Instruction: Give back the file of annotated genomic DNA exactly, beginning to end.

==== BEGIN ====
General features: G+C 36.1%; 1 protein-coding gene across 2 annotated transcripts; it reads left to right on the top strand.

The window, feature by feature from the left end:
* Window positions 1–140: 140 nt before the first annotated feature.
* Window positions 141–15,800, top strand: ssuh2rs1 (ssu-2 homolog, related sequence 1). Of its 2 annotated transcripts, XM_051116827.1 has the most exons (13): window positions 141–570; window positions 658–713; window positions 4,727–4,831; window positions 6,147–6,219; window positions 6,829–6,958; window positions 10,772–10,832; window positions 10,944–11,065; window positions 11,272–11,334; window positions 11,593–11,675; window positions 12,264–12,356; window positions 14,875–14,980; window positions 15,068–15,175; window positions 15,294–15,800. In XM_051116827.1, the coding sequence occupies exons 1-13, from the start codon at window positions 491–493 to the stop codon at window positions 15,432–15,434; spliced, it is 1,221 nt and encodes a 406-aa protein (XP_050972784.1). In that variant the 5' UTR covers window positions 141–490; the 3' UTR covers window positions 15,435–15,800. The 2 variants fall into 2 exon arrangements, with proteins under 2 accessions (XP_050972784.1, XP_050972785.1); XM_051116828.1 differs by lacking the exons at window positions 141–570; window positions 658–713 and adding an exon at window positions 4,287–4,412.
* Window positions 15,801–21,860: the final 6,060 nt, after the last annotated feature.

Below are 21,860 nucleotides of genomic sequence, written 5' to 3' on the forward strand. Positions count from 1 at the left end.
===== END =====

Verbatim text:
General features: G+C 36.1%; 1 protein-coding gene across 2 annotated transcripts; it reads left to right on the top strand.

The window, feature by feature from the left end:
* Window positions 1–140: 140 nt before the first annotated feature.
* Window positions 141–15,800, top strand: ssuh2rs1 (ssu-2 homolog, related sequence 1). Of its 2 annotated transcripts, XM_051116827.1 has the most exons (13): window positions 141–570; window positions 658–713; window positions 4,727–4,831; window positions 6,147–6,219; window positions 6,829–6,958; window positions 10,772–10,832; window positions 10,944–11,065; window positions 11,272–11,334; window positions 11,593–11,675; window positions 12,264–12,356; window positions 14,875–14,980; window positions 15,068–15,175; window positions 15,294–15,800. In XM_051116827.1, the coding sequence occupies exons 1-13, from the start codon at window positions 491–493 to the stop codon at window positions 15,432–15,434; spliced, it is 1,221 nt and encodes a 406-aa protein (XP_050972784.1). In that variant the 5' UTR covers window positions 141–490; the 3' UTR covers window positions 15,435–15,800. The 2 variants fall into 2 exon arrangements, with proteins under 2 accessions (XP_050972784.1, XP_050972785.1); XM_051116828.1 differs by lacking the exons at window positions 141–570; window positions 658–713 and adding an exon at window positions 4,287–4,412.
* Window positions 15,801–21,860: the final 6,060 nt, after the last annotated feature.

Below are 21,860 nucleotides of genomic sequence, written 5' to 3' on the forward strand. Positions count from 1 at the left end.